Not only are travel advisories far rarer, WHO presided over the importation of cholera into Haiti in October 2010. It was obvious from the start that the UN had brought the disease into the country, but neither the UN nor its agencies said anything about the origins of cholera. The disease has so far infected at least 790,000 Haitians (out of a population of 10 million). More than 9,300 have died, and the outbreak shows no sign of slowing.

Only in the last few weeks has outgoing UN Secretary-General Ban Ki-Moon finally accepted “moral responsibility” for the outbreak. But he still resists actually paying for the harm the UN has done to Haitians, and plans for controlling cholera depend entirely on donations from donors who are now very fatigued.

Similarly, when Ebola emerged in West Africa in 2013, WHO was very slow to declare it a “public health emergency of international concern.” The organization was reported to have worried about the economic and political impact such a declaration would have on Liberia, Sierra Leone and Guinea — all of them poor and unstable.

So while the Canadian president of MSF International, Dr. Joanne Liu, was calling early and often for Ebola action, Chan dragged her heels. By the time she did declare an emergency, Ebola was well entrenched. Before the outbreak ended, more than 28,000 persons caught it and more than 11,000 died.

WHO needs a political champion

More outbreaks of new and old diseases are inevitable, and the new director general will have to deal with them. It will take a brilliant global-health expert to anticipate such outbreaks and the resources they will require, and a brilliant politician to persuade the UN member states to provide those resources.

Even to become eligible for the job, the six candidates had to have political skills. But two of them are already senior WHO staffers; they may be too accustomed to WHO’s cautious culture. Ethiopia’s nominee may understand the problems of public health in poor countries, but may lack influence with the big powers. The same is true of Pakistan’s nominee, and Hungary’s nominee may suffer from the reputation of his increasingly authoritarian government.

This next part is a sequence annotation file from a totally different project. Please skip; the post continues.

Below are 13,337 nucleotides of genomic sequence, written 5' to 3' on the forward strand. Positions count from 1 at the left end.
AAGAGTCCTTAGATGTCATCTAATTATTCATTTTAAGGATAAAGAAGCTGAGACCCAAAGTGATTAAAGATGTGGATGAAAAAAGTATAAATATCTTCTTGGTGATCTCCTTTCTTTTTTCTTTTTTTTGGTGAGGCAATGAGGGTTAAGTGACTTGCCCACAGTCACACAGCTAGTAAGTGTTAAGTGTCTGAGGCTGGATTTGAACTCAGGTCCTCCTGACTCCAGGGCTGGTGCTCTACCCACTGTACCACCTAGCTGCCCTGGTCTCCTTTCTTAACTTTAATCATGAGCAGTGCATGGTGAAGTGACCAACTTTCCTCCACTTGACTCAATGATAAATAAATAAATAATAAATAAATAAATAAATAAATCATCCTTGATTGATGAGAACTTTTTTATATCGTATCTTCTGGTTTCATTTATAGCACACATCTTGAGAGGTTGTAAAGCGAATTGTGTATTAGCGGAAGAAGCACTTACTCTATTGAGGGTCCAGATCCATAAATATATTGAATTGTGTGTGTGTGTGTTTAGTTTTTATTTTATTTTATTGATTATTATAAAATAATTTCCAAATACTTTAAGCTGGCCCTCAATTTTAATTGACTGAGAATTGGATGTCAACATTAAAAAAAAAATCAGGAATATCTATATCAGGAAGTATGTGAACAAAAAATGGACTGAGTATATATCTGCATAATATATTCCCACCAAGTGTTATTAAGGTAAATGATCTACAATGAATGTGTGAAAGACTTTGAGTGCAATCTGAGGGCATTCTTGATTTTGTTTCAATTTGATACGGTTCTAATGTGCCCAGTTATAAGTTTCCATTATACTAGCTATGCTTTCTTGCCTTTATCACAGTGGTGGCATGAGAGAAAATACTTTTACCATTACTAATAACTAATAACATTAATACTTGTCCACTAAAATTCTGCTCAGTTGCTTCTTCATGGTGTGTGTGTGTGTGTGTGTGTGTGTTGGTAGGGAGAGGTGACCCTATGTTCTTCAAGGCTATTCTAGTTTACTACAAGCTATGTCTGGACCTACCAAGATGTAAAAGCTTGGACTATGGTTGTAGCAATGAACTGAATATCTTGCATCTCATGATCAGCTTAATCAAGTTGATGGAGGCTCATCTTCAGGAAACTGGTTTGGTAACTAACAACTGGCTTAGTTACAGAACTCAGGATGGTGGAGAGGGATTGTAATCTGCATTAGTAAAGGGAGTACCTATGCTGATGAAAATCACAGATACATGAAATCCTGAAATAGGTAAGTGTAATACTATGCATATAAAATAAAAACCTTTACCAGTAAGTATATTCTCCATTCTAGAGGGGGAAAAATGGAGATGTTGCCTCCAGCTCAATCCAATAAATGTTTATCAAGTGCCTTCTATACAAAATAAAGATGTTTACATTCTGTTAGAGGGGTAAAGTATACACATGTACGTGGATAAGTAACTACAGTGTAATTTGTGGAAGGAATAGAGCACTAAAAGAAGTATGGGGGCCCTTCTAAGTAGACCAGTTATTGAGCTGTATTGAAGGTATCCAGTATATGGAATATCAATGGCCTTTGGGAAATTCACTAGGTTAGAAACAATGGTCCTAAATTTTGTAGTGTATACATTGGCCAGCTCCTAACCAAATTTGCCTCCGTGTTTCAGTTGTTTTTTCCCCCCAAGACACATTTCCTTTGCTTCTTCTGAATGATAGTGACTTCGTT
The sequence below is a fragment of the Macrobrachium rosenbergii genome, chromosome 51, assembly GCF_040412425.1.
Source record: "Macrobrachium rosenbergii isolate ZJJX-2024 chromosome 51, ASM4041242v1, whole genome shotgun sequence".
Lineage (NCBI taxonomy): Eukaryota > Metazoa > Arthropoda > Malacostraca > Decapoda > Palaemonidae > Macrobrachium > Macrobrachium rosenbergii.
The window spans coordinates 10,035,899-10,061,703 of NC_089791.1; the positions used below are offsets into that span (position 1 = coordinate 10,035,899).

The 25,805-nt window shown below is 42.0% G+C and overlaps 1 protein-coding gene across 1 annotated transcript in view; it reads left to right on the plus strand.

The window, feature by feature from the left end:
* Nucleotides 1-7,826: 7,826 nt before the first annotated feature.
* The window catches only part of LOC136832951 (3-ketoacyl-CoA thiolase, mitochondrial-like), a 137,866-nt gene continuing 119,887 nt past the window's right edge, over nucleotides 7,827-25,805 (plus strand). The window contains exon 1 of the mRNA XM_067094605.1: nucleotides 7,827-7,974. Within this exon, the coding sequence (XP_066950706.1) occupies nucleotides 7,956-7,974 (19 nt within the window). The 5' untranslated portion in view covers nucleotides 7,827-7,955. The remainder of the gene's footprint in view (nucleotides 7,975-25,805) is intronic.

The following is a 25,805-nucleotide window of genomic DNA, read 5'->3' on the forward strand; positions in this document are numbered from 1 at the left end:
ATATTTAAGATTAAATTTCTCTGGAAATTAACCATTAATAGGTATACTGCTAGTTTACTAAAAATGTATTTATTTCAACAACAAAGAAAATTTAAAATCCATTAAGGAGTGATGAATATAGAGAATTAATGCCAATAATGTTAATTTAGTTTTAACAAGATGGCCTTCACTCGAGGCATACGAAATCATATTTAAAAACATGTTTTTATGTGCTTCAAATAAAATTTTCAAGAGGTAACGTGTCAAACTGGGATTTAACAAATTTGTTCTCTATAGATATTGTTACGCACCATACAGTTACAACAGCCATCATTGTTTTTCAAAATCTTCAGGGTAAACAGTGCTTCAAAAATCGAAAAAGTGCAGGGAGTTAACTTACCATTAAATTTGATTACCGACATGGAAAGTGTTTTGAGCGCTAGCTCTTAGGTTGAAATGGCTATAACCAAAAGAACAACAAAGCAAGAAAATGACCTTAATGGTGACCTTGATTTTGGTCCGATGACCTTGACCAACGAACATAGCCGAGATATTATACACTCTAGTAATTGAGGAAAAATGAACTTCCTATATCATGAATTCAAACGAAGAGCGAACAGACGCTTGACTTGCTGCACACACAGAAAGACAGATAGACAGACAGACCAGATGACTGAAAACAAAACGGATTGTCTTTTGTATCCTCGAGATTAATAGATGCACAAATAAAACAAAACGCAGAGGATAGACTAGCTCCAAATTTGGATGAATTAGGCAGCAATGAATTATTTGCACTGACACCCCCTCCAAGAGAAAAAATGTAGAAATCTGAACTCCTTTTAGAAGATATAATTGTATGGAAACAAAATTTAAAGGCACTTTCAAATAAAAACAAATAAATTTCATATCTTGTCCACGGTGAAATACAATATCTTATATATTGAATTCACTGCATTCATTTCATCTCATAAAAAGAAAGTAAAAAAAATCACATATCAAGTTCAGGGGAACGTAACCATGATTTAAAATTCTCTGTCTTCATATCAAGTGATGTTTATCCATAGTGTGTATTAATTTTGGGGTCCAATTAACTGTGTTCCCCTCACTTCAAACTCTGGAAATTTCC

My own preferred candidate would be Barack Obama, but his influence would terrify most UN member states, which tend to be poor and poorly run, and full of Obama admirers. As director general, Obama could demand and get the equivalent of regime change in countries suffering serious outbreaks. No despot in his right mind would consider such a person to head the World Health Organization.

Outbreaks tend to happen in poor countries with corrupt governments that prefer to spend more on weapons than on basic public health. But even Canada and the U.S. have a long way to go to achieve safe water on First Nations reserves and in poor communities like Flint in Michigan. All “advanced” nations tolerate serious health consequences from growing income inequality, and would reject policies that might annoy their 1%.

Obama, of course, will not be the next director general. Global health will be shaped in large part by organizations like the Bill and Melinda Gates Foundation and whatever NGOs can drum up the most money to steer WHO in a particular direction. WHO will help grind their axes, rather than attack urgent health threats that don’t concern the funders.

Old Rudolf Virchow had his limits; he didn’t believe in Louis Pasteur’s newfangled germ theory of disease. But he fully understood how politicians decide who gets sick and dies, and who stays healthy and lives. In a globalized world, disease is not confined to poor countries; Zika virus, for example, has spread from Uganda to Southeast Asia to the South Pacific to Brazil to Florida.

The next outbreak may be carried in a mosquito or tick or on the unwashed hands of a health care worker. But it will be an outbreak triggered by a politician’s action — or inaction.  [Tyee]